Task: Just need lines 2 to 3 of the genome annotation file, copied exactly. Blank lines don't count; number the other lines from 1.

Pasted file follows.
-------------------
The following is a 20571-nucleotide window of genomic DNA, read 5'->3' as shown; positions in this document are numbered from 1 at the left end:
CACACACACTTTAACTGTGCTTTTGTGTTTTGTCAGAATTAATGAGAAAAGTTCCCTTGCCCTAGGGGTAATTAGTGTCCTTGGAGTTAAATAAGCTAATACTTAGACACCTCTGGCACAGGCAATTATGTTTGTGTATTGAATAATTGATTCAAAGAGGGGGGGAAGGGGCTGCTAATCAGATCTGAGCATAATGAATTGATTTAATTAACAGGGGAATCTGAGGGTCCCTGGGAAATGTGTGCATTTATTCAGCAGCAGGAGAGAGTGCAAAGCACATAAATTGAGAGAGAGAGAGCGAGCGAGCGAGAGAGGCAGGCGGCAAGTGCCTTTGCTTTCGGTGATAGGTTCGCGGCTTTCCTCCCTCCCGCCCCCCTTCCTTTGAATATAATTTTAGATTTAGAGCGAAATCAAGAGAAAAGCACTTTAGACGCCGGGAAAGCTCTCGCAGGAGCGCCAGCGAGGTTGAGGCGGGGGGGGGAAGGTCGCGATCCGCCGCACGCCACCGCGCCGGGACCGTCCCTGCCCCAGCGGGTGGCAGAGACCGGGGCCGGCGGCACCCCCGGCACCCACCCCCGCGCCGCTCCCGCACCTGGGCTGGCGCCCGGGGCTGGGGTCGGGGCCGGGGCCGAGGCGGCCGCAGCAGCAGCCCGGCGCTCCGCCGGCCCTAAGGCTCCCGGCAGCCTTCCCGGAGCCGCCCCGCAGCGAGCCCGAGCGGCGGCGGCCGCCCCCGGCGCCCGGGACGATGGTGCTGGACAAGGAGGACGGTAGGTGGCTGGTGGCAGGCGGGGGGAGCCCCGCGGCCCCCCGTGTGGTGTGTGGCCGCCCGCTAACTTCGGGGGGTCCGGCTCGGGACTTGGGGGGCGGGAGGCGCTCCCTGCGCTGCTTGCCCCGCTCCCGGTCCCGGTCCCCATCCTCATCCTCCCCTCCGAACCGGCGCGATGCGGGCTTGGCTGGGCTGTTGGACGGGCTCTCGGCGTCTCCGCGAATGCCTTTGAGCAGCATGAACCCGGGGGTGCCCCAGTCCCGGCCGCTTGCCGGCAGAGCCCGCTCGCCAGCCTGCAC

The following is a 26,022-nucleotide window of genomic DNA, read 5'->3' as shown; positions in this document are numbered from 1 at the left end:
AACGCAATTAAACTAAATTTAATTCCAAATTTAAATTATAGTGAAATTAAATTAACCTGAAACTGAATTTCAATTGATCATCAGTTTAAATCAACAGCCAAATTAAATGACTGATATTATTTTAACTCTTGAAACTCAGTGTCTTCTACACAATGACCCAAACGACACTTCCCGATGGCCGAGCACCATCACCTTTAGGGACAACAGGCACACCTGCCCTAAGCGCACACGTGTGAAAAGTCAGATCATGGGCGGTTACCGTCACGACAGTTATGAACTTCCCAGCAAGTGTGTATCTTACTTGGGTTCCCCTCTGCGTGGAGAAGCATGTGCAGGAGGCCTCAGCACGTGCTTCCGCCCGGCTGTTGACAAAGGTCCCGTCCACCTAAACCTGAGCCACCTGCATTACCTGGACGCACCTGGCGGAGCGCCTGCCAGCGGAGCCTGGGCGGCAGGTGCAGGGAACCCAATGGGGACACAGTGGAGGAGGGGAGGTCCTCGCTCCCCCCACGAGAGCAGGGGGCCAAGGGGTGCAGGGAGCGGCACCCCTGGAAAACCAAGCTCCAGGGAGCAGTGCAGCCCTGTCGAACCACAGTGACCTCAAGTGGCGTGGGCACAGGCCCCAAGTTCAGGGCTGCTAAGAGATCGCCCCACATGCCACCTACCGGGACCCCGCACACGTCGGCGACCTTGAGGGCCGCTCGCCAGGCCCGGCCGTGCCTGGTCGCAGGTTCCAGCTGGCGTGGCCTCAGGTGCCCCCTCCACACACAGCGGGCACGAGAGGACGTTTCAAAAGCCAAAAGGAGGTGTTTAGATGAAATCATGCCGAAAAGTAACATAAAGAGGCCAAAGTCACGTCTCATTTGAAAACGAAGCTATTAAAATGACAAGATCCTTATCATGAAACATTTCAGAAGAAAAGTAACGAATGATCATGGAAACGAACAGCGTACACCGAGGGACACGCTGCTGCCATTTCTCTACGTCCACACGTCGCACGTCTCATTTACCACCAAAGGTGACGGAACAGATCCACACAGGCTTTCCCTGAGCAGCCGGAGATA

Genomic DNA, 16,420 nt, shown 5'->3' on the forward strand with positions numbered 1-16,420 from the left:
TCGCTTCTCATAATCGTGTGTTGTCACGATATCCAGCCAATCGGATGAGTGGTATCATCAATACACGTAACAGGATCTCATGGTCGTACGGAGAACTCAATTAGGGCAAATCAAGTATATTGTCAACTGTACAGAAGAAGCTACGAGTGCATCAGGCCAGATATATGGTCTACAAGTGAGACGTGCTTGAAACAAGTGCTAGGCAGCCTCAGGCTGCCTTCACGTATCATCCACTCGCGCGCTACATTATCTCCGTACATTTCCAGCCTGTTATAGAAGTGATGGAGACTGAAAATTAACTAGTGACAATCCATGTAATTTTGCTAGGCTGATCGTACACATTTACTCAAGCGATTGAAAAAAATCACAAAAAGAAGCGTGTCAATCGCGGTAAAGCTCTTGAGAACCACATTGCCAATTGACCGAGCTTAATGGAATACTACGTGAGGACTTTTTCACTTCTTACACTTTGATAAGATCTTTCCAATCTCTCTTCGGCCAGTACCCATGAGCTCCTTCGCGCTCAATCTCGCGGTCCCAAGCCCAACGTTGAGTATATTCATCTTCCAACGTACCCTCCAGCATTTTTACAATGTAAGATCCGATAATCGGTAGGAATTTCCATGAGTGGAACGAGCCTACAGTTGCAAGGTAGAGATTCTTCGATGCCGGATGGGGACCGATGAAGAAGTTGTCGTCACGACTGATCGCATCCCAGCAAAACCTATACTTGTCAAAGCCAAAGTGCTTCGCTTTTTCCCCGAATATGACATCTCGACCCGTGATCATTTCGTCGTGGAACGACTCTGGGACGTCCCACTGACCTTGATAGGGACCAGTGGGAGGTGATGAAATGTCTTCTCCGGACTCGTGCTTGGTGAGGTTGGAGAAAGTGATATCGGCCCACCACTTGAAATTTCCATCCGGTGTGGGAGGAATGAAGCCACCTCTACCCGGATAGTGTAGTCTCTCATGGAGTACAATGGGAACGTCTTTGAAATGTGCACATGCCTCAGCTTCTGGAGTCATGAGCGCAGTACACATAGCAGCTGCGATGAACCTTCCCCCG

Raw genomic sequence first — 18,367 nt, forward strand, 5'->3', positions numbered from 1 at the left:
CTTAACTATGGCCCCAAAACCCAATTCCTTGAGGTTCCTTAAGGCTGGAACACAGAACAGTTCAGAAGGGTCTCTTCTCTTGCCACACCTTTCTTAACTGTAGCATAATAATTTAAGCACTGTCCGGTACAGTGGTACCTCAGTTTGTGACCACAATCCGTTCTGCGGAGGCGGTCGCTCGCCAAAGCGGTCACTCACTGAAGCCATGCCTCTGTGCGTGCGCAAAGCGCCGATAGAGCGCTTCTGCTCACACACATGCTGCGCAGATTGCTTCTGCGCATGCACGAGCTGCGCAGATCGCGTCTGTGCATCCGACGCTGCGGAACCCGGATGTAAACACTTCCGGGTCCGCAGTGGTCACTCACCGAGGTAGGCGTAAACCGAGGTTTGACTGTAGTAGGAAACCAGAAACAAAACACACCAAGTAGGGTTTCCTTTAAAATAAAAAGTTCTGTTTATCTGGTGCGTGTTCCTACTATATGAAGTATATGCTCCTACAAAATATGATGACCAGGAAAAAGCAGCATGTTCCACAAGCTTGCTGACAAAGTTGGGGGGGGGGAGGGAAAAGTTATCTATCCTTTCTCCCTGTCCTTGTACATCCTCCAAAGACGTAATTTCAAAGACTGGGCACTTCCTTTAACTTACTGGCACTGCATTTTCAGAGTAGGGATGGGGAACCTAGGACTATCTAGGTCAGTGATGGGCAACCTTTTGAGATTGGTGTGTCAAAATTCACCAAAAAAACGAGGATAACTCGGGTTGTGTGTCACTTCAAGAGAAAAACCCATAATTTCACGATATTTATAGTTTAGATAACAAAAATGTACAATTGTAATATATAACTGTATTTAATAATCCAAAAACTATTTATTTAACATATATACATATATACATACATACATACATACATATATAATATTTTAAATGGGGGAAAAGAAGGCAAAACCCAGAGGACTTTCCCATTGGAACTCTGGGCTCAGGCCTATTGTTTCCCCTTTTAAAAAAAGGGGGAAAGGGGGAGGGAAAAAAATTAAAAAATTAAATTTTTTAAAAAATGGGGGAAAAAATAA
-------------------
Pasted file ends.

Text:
CACACACACTTTAACTGTGCTTTTGTGTTTTGTCAGAATTAATGAGAAAAGTTCCCTTGCCCTAGGGGTAATTAGTGTCCTTGGAGTTAAATAAGCTAATACTTAGACACCTCTGGCACAGGCAATTATGTTTGTGTATTGAATAATTGATTCAAAGAGGGGGGGAAGGGGCTGCTAATCAGATCTGAGCATAATGAATTGATTTAATTAACAGGGGAATCTGAGGGTCCCTGGGAAATGTGTGCATTTATTCAGCAGCAGGAGAGAGTGCAAAGCACATAAATTGAGAGAGAGAGAGCGAGCGAGCGAGAGAGGCAGGCGGCAAGTGCCTTTGCTTTCGGTGATAGGTTCGCGGCTTTCCTCCCTCCCGCCCCCCTTCCTTTGAATATAATTTTAGATTTAGAGCGAAATCAAGAGAAAAGCACTTTAGACGCCGGGAAAGCTCTCGCAGGAGCGCCAGCGAGGTTGAGGCGGGGGGGGGAAGGTCGCGATCCGCCGCACGCCACCGCGCCGGGACCGTCCCTGCCCCAGCGGGTGGCAGAGACCGGGGCCGGCGGCACCCCCGGCACCCACCCCCGCGCCGCTCCCGCACCTGGGCTGGCGCCCGGGGCTGGGGTCGGGGCCGGGGCCGAGGCGGCCGCAGCAGCAGCCCGGCGCTCCGCCGGCCCTAAGGCTCCCGGCAGCCTTCCCGGAGCCGCCCCGCAGCGAGCCCGAGCGGCGGCGGCCGCCCCCGGCGCCCGGGACGATGGTGCTGGACAAGGAGGACGGTAGGTGGCTGGTGGCAGGCGGGGGGAGCCCCGCGGCCCCCCGTGTGGTGTGTGGCCGCCCGCTAACTTCGGGGGGTCCGGCTCGGGACTTGGGGGGCGGGAGGCGCTCCCTGCGCTGCTTGCCCCGCTCCCGGTCCCGGTCCCCATCCTCATCCTCCCCTCCGAACCGGCGCGATGCGGGCTTGGCTGGGCTGTTGGACGGGCTCTCGGCGTCTCCGCGAATGCCTTTGAGCAGCATGAACCCGGGGGTGCCCCAGTCCCGGCCGCTTGCCGGCAGAGCCCGCTCGCCAGCCTGCAC

The following is a 26,022-nucleotide window of genomic DNA, read 5'->3' as shown; positions in this document are numbered from 1 at the left end: